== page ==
Looking forward: polio vaccine (IPV) (presented by Dr Ed Clarke): Although there are only a few hundred cases of polio in the world each year, this disease remains a high priority for eradication.
The vaccine in the trial will be given as an injection, and will be used with the existing polio drops in the future. It is hoped that this combination will give children better protection against polio. The injected polio vaccine is already used in some parts of the world such as South Africa, and is known to be quite safe.
Looking forward: pneumonia vaccine studies (presented by Dr Olubokola Idoko): Later in the year, the Vaccinology team is planning to start a trial of a new preparation of the pneumococcal conjugate vaccine (PCV13) that is already in use. This new preparation will contain several doses in a vial, reducing storage costs and making the vaccine more affordable for more African countries. Children aged 2-3 months will be recruited for this trial at Fajikunda.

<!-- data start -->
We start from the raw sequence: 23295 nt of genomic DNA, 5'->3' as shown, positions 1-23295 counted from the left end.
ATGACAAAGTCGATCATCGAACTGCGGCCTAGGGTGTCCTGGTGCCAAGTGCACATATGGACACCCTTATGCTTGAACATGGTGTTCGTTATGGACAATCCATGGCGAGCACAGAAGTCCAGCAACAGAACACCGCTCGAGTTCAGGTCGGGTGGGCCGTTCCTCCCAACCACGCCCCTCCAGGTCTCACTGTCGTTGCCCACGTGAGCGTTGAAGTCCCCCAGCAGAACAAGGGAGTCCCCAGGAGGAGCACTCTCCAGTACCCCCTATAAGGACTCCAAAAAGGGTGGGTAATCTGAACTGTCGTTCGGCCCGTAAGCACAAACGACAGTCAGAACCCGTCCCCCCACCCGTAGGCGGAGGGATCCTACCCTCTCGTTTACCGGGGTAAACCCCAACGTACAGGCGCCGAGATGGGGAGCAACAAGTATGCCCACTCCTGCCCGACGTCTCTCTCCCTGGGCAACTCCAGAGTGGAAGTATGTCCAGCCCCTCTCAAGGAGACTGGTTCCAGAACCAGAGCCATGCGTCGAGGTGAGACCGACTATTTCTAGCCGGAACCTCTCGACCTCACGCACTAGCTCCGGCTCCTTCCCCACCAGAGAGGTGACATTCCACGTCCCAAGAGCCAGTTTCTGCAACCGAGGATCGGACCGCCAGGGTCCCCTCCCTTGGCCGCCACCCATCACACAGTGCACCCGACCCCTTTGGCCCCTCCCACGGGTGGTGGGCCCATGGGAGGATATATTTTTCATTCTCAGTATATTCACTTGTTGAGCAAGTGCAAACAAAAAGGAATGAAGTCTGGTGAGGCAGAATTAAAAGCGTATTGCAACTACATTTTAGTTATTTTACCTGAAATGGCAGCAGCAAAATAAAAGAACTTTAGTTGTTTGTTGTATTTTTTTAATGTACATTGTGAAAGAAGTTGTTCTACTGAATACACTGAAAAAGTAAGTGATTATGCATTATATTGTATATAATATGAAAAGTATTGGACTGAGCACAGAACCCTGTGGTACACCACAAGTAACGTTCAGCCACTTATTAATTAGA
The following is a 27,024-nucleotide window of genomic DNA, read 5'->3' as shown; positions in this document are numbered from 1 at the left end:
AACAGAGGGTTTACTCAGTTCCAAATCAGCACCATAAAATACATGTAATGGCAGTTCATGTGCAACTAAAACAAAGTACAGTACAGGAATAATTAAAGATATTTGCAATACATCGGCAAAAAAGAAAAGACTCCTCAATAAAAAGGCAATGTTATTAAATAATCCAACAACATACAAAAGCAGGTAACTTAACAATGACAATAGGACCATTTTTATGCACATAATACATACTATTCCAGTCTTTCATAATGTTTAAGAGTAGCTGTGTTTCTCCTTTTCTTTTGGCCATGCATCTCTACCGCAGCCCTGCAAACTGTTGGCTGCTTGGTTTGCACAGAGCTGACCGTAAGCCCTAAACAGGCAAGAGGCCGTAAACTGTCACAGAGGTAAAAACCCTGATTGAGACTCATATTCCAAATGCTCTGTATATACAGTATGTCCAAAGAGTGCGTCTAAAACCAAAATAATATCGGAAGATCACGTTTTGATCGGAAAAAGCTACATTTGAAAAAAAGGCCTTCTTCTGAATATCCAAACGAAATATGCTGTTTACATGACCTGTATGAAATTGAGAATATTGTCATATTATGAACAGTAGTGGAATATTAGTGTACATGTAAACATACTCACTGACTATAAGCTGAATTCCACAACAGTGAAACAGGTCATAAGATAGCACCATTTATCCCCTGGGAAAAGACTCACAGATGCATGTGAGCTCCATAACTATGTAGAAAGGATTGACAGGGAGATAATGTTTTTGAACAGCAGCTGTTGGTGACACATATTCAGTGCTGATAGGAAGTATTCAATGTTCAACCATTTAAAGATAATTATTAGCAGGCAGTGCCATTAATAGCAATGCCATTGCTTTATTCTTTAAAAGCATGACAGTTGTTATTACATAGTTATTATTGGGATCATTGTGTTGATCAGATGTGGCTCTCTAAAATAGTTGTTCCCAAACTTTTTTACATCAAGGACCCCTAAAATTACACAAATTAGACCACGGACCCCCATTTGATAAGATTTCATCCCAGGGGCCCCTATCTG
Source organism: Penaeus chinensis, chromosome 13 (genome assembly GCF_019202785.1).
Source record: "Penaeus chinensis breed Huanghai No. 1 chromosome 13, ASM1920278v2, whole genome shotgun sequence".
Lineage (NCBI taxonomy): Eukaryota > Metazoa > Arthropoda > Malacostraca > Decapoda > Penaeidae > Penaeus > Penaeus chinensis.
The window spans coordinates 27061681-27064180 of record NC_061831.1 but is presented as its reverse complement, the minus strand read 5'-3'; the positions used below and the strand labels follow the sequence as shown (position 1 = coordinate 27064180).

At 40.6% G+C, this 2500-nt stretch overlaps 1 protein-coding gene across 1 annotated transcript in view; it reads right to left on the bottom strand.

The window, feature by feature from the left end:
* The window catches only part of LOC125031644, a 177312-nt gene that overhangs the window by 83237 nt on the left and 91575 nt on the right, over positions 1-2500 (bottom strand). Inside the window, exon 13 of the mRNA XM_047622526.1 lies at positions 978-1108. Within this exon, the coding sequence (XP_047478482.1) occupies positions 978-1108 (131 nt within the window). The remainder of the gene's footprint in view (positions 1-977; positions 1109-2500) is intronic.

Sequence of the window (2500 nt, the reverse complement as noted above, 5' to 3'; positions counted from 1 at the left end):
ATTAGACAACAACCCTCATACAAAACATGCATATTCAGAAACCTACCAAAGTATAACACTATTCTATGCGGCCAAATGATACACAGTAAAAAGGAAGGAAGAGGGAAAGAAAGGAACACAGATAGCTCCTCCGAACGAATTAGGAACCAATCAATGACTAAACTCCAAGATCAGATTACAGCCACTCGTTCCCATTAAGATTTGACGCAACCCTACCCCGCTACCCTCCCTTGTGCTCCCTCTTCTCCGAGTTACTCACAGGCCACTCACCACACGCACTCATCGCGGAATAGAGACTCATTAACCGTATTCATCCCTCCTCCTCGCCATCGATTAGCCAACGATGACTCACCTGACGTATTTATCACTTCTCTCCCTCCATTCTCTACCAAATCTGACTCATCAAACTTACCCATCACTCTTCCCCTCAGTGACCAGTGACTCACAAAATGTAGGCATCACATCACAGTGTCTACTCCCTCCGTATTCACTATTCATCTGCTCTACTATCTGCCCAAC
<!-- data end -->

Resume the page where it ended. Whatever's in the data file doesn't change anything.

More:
MRC & Sukuta: Celebrating 10 years of Working Together for Better Health
MRC, the Ministry of Health and the Sukuta community came together on 17th April to celebrate ten years of successful collaboration at the Sukuta Health Centre. The Open Day event was attended by the Speaker of the National Assembly, Hon Abdoulie Bojang, who spoke eloquently (in Mandinka) about the partnership between MRC and the Ministry of Health. Dr Adama Demba (Director of Health Services) delivered an address on behalf of the Minister of Health & Social Welfare. Homage was paid to Ms Sally Savage who recently retired after many years as the Principal Nursing Officer at Sukuta Health Centre. “Aunty Sally” was acknowledged by all for the dedicated support she has given to the MRC’s work over the years.